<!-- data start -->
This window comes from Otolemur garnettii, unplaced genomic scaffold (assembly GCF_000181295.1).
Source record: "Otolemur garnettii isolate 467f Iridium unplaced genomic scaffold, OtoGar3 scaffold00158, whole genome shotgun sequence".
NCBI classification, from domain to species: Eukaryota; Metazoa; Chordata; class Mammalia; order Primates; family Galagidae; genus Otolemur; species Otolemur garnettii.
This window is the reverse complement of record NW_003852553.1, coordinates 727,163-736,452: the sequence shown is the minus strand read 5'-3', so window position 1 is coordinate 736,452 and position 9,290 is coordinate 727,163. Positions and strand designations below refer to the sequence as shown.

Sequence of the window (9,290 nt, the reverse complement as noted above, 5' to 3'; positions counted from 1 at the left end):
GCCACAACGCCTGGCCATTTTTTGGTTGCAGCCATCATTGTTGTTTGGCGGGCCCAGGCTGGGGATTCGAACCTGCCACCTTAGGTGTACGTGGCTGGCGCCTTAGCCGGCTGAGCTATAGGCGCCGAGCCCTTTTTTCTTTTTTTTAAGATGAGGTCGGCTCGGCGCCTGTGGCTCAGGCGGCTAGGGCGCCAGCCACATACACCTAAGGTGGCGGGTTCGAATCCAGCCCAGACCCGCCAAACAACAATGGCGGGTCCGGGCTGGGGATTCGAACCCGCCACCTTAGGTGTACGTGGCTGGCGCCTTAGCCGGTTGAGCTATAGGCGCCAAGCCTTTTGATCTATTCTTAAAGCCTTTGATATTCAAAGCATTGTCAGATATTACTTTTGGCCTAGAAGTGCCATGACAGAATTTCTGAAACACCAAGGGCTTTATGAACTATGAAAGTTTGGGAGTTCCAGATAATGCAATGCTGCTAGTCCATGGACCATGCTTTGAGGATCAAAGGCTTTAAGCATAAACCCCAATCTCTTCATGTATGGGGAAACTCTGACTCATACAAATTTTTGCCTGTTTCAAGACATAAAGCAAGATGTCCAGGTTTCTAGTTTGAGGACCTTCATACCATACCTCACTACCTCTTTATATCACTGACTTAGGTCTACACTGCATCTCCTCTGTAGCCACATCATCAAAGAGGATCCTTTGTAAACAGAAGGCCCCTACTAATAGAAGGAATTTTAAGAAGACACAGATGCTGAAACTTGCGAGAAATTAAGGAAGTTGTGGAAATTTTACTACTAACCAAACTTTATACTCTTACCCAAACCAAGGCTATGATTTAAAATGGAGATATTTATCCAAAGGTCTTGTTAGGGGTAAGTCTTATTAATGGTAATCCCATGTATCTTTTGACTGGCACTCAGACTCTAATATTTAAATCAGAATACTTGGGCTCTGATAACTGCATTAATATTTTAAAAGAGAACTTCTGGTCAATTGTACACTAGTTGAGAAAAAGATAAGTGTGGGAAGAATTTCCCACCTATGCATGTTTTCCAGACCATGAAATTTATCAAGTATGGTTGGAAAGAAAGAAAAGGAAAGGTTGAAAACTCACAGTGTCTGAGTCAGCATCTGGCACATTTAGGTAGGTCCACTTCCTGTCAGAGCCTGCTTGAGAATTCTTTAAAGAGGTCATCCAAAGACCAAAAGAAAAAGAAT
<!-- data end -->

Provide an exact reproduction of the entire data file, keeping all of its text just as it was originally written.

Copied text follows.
This window comes from Otolemur garnettii, unplaced genomic scaffold (assembly GCF_000181295.1).
Source record: "Otolemur garnettii isolate 467f Iridium unplaced genomic scaffold, OtoGar3 scaffold00158, whole genome shotgun sequence".
NCBI classification, from domain to species: Eukaryota; Metazoa; Chordata; class Mammalia; order Primates; family Galagidae; genus Otolemur; species Otolemur garnettii.
This window is the reverse complement of record NW_003852553.1, coordinates 727,163-736,452: the sequence shown is the minus strand read 5'-3', so window position 1 is coordinate 736,452 and position 9,290 is coordinate 727,163. Positions and strand designations below refer to the sequence as shown.

Sequence of the window (9,290 nt, the reverse complement as noted above, 5' to 3'; positions counted from 1 at the left end):
GCCACAACGCCTGGCCATTTTTTGGTTGCAGCCATCATTGTTGTTTGGCGGGCCCAGGCTGGGGATTCGAACCTGCCACCTTAGGTGTACGTGGCTGGCGCCTTAGCCGGCTGAGCTATAGGCGCCGAGCCCTTTTTTCTTTTTTTTAAGATGAGGTCGGCTCGGCGCCTGTGGCTCAGGCGGCTAGGGCGCCAGCCACATACACCTAAGGTGGCGGGTTCGAATCCAGCCCAGACCCGCCAAACAACAATGGCGGGTCCGGGCTGGGGATTCGAACCCGCCACCTTAGGTGTACGTGGCTGGCGCCTTAGCCGGTTGAGCTATAGGCGCCAAGCCTTTTGATCTATTCTTAAAGCCTTTGATATTCAAAGCATTGTCAGATATTACTTTTGGCCTAGAAGTGCCATGACAGAATTTCTGAAACACCAAGGGCTTTATGAACTATGAAAGTTTGGGAGTTCCAGATAATGCAATGCTGCTAGTCCATGGACCATGCTTTGAGGATCAAAGGCTTTAAGCATAAACCCCAATCTCTTCATGTATGGGGAAACTCTGACTCATACAAATTTTTGCCTGTTTCAAGACATAAAGCAAGATGTCCAGGTTTCTAGTTTGAGGACCTTCATACCATACCTCACTACCTCTTTATATCACTGACTTAGGTCTACACTGCATCTCCTCTGTAGCCACATCATCAAAGAGGATCCTTTGTAAACAGAAGGCCCCTACTAATAGAAGGAATTTTAAGAAGACACAGATGCTGAAACTTGCGAGAAATTAAGGAAGTTGTGGAAATTTTACTACTAACCAAACTTTATACTCTTACCCAAACCAAGGCTATGATTTAAAATGGAGATATTTATCCAAAGGTCTTGTTAGGGGTAAGTCTTATTAATGGTAATCCCATGTATCTTTTGACTGGCACTCAGACTCTAATATTTAAATCAGAATACTTGGGCTCTGATAACTGCATTAATATTTTAAAAGAGAACTTCTGGTCAATTGTACACTAGTTGAGAAAAAGATAAGTGTGGGAAGAATTTCCCACCTATGCATGTTTTCCAGACCATGAAATTTATCAAGTATGGTTGGAAAGAAAGAAAAGGAAAGGTTGAAAACTCACAGTGTCTGAGTCAGCATCTGGCACATTTAGGTAGGTCCACTTCCTGTCAGAGCCTGCTTGAGAATTCTTTAAAGAGGTCATCCAAAGACCAAAAGAAAAAGAAT